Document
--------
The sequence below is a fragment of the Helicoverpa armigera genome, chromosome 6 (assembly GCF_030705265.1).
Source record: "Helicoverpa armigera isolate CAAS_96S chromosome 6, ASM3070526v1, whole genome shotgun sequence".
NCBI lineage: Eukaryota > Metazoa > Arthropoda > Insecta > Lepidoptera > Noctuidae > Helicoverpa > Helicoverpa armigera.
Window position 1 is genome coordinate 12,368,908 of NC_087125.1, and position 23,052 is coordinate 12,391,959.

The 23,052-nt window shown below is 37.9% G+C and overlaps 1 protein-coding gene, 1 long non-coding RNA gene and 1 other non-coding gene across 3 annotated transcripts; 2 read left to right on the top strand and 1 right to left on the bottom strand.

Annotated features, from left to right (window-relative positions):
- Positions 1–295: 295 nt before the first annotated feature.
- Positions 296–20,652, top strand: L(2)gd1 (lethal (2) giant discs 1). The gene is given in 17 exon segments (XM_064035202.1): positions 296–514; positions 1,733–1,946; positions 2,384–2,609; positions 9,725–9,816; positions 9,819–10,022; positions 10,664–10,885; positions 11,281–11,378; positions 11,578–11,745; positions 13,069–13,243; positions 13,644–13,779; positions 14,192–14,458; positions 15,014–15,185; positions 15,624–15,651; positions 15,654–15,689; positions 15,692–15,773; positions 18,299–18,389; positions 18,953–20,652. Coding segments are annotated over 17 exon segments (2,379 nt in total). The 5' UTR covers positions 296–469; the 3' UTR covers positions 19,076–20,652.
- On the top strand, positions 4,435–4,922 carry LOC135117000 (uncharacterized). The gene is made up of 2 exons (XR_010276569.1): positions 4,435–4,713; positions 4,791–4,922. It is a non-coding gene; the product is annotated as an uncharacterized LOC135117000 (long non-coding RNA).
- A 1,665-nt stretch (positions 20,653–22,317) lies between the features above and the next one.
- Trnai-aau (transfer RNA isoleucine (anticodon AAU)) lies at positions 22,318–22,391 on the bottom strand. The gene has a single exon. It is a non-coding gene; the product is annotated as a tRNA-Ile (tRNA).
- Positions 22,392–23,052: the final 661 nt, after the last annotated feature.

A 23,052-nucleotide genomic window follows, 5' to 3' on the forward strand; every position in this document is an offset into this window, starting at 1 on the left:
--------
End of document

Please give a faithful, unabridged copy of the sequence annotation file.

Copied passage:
The sequence below is a fragment of the Helicoverpa armigera genome, chromosome 6 (assembly GCF_030705265.1).
Source record: "Helicoverpa armigera isolate CAAS_96S chromosome 6, ASM3070526v1, whole genome shotgun sequence".
NCBI lineage: Eukaryota > Metazoa > Arthropoda > Insecta > Lepidoptera > Noctuidae > Helicoverpa > Helicoverpa armigera.
Window position 1 is genome coordinate 12,368,908 of NC_087125.1, and position 23,052 is coordinate 12,391,959.

The 23,052-nt window shown below is 37.9% G+C and overlaps 1 protein-coding gene, 1 long non-coding RNA gene and 1 other non-coding gene across 3 annotated transcripts; 2 read left to right on the top strand and 1 right to left on the bottom strand.

Annotated features, from left to right (window-relative positions):
- Positions 1–295: 295 nt before the first annotated feature.
- Positions 296–20,652, top strand: L(2)gd1 (lethal (2) giant discs 1). The gene is given in 17 exon segments (XM_064035202.1): positions 296–514; positions 1,733–1,946; positions 2,384–2,609; positions 9,725–9,816; positions 9,819–10,022; positions 10,664–10,885; positions 11,281–11,378; positions 11,578–11,745; positions 13,069–13,243; positions 13,644–13,779; positions 14,192–14,458; positions 15,014–15,185; positions 15,624–15,651; positions 15,654–15,689; positions 15,692–15,773; positions 18,299–18,389; positions 18,953–20,652. Coding segments are annotated over 17 exon segments (2,379 nt in total). The 5' UTR covers positions 296–469; the 3' UTR covers positions 19,076–20,652.
- On the top strand, positions 4,435–4,922 carry LOC135117000 (uncharacterized). The gene is made up of 2 exons (XR_010276569.1): positions 4,435–4,713; positions 4,791–4,922. It is a non-coding gene; the product is annotated as an uncharacterized LOC135117000 (long non-coding RNA).
- A 1,665-nt stretch (positions 20,653–22,317) lies between the features above and the next one.
- Trnai-aau (transfer RNA isoleucine (anticodon AAU)) lies at positions 22,318–22,391 on the bottom strand. The gene has a single exon. It is a non-coding gene; the product is annotated as a tRNA-Ile (tRNA).
- Positions 22,392–23,052: the final 661 nt, after the last annotated feature.

A 23,052-nucleotide genomic window follows, 5' to 3' on the forward strand; every position in this document is an offset into this window, starting at 1 on the left: